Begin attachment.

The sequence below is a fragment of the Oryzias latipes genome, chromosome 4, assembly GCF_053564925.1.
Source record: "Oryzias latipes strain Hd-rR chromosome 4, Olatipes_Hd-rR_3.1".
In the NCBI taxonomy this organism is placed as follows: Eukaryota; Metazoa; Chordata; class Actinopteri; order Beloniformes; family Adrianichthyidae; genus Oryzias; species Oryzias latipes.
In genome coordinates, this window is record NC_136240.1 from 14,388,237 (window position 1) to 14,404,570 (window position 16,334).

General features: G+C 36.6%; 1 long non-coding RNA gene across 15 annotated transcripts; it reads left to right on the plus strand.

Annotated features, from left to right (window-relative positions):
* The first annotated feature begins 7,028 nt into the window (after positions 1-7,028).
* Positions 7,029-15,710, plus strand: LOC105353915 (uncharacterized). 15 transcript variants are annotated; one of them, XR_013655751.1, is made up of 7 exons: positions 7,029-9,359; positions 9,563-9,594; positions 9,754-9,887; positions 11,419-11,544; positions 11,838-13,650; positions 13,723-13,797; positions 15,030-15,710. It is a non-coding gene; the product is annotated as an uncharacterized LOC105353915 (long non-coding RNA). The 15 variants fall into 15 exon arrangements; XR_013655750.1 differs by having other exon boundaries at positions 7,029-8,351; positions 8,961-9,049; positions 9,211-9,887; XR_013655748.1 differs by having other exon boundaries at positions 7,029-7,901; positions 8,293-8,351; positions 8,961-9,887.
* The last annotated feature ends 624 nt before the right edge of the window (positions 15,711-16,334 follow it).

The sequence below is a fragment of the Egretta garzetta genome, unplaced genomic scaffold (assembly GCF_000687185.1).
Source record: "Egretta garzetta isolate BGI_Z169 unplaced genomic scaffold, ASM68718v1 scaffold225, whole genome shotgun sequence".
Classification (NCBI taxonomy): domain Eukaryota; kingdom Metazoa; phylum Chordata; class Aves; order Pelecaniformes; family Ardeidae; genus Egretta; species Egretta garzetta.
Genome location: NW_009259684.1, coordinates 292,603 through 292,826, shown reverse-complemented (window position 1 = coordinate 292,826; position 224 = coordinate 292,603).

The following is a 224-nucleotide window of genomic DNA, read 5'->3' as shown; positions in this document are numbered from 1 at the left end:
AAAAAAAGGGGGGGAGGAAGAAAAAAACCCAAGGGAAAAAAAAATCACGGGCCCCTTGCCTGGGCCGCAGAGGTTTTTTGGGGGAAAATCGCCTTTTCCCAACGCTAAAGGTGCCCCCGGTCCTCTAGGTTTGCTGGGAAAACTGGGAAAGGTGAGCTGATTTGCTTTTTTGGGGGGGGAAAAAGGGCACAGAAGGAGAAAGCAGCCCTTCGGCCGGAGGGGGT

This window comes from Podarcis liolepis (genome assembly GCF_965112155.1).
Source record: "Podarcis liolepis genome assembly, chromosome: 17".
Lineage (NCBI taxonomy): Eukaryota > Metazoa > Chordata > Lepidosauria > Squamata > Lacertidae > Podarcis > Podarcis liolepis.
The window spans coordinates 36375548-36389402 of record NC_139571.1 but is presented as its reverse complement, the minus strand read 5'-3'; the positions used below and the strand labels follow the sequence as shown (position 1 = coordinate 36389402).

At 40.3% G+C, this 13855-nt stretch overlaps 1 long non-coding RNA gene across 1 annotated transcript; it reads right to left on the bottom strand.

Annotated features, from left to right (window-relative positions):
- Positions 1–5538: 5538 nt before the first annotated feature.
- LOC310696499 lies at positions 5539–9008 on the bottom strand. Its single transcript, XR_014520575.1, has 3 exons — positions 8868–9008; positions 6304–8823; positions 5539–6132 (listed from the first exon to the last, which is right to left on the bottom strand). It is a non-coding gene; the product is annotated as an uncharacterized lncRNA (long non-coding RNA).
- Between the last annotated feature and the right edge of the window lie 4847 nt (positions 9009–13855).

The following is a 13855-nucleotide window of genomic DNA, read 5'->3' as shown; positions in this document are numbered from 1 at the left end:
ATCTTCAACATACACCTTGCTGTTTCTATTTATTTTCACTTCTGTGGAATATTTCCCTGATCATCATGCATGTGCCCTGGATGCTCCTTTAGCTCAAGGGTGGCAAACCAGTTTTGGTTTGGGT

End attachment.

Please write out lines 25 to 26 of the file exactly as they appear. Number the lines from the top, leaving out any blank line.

The following is a 13855-nucleotide window of genomic DNA, read 5'->3' as shown; positions in this document are numbered from 1 at the left end:
ATCTTCAACATACACCTTGCTGTTTCTATTTATTTTCACTTCTGTGGAATATTTCCCTGATCATCATGCATGTGCCCTGGATGCTCCTTTAGCTCAAGGGTGGCAAACCAGTTTTGGTTTGGGT